Yesterday we had occasion to visit Titulus wine bar for a class called ‘Vins Naturels’. The owner Baptiste Lardeux introduced us to the world of natural wines and outlined all of the differences between conventional wine production and that of natural wine.
We arrived at the wine bar, which is in Brussels’ European Quarter at 9:30 on Monday morning. Amongst all the suits and ties heading to their meetings, there I was, en route to a wine bar to taste natural champagnes and wines. Something of a surreal moment! Baptiste was fascinating to listen to, it’s clear that he’s the kind of person who has found their vocation in life and is working at something he loves.
The labeling of natural wines is a bit of a grey area, we discovered. The term isn’t protected or regulated yet so a winemaker can’t have a certification to prove that the wine they make falls into the ‘natural’ category. Essentially what it comes down to is the level of sulfites added to the wine.
Baptiste spoke about the many factors that can influence the cultivation of grapes and therefore the production of a wine. Such factors include the soil the grapes grow on, the climate as well as the weather during any given year, not to mention the knowledge of the winemaker. Of course the experience of the winemaker greatly contributes to the final result.
He spoke about the legislation that exists surrounding what’s allowed and what’s forbidden when it comes to wine labeling. It turns out that 49 different ingredients can be added to wine without having to state it on the label. Wine is the only product that doesn’t have to list additives or ingredients on the label. I found that shocking. I’ve often wondered why there’s so little information on wine bottles concerning what’s inside.
Baptiste discussed the use of pesticides in wine production and (if I understood correctly) he said there isn’t much control on the use of pesticides in wine production. Even more surprising was the fact that, while organic wine has to use organically-grown grapes, once the grapes enter the production line anything can be added. As far as I gather, this means that organic wine is not such a superior product to a conventional non-organic wine. Organic doesn’t always mean good, it’s important to remember!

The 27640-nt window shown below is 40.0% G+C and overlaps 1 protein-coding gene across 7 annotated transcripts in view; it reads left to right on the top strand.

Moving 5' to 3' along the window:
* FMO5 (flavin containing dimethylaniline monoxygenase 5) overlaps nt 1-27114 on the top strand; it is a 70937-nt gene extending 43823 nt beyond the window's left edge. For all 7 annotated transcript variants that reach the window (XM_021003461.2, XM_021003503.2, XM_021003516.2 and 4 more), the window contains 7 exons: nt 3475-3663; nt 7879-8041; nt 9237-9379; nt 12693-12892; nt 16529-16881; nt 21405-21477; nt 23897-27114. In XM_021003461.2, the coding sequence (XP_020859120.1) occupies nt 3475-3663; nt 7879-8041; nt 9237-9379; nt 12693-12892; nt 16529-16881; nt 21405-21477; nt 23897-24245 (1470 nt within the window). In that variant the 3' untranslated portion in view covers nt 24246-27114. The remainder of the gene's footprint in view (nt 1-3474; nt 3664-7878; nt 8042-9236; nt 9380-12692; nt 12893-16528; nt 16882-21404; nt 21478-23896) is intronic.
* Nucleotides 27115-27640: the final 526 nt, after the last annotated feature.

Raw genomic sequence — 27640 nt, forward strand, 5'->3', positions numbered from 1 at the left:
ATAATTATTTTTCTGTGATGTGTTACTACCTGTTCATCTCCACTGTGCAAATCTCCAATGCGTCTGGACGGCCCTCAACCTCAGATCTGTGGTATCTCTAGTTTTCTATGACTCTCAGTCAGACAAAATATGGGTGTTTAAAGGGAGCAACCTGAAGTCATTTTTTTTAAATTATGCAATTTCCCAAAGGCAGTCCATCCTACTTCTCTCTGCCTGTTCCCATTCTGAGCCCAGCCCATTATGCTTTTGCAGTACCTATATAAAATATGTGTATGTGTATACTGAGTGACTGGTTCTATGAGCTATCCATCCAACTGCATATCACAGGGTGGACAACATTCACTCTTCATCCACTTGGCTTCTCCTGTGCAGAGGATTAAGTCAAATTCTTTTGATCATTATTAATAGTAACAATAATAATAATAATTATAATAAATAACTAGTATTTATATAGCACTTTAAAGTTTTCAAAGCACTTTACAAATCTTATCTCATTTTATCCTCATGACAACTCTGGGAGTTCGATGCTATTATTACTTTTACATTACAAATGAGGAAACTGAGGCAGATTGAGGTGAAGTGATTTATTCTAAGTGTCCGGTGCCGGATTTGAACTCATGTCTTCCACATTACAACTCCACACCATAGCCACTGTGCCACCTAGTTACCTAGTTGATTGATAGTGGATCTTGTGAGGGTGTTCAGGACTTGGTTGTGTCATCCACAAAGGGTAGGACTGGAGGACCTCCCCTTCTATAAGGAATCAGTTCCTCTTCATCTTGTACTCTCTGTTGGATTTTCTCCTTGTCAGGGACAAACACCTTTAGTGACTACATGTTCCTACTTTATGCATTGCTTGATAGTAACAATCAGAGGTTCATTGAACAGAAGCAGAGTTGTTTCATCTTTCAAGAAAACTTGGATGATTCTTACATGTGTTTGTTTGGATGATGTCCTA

Regarding natural wine, it cannot be made without using organically-grown grapes. Baptiste compared pesticides to antibiotics, saying that they kill the good bacteria.
If organic wine is not as pure as natural wine, there is an even purer form of wine Baptiste referred to as biodynamic, which takes organic farming to a more spiritual level. A philosopher called Steiner is behind the idea. It’s linked to the moon and there’s a calendar to follow. Producers use nothing but plants (not even pesticide alternatives, as are used in natural wine). Makers of biodynamic wine use only what’s in the ecosystem around them.
While excessive added sulfites is definitely a bad thing when it comes to wine, sulfites are the only efficient conserving agent for wine. They have always existed. The first legislation on sulfites, back in 1487, permitted 19mg/litre of wine. Baptiste explained that a wine without sulfites doesn’t exist, they’re naturally occurring. At the end of a fermentation you generally get 10mg of sulfites.
Sulfites are used for three reasons; preservation, an anti-bacterial and thirdly, an antioxidant. Baptiste confirmed a strong suspicion I had about sulfites, they give you a hangover. He was careful of course not to condone drinking copious amounts of alcohol but he shared his own experience which was more positive the less sulfites were involved!
For conventional wines, there exist limits on the quantity of sulfites that can be added to various types of wine. For example 400mg/litre can be added to a sweet wine. When it comes to organic wines, slightly less sulfites may be added, yet still a lot. There is no legislation for natural wines but as a ballpark figure, it would generally fall around 30mg/litre for natural red wines. Natural sparkling wines have no added sulfites.
Baptiste went into far more technical detail about the production of natural wine and then we got to taste seven French wines, beginning with a champagne. Apparently sparkling wines open the palette, so on a Monday morning, there we sat in a closed wine bar swishing superb champagne around our mouths! I’ve had far worse Monday mornings, to say the least.
There are several bars and restaurants in Brussels serving natural (and even biodynamic) wines. You can go into a health shop here and find natural wines for sale, for less than a tenner. However, as Baptiste explained to us, calling a wine ‘natural’ on the label isn’t regulated yet. I’m concerned that as the demand increases for natural wines, the industry will really suffer if there isn’t proper regulation. On natural wines, they all have to state that they contain sulfites, which is somewhat misleading as they contain nowhere near as many added sulfites as conventional wines. They’re a far superior product, but if you’re not a very well-informed consumer, how are you to know the difference?
The first time I tasted natural wine was on my friend Bettina’s rooftop terrace in Barcelona a few years ago. I’d never even heard of natural wine at the time and was amazed when Bettina and Max explained the process of how it’s made. Her boyfriend’s mum produces her own natural wine in a tiny island off Sicily called Pantelleria. She doesn’t sell it, just produces enough for her family each year. It tastes phenomenal! I’m all for less sulfites and less hangover. Seek out some natural wine if you’re a fan of wine and try it!
Here’s my pal Bettina collecting organic grapes for their homemade wine Pantelleria.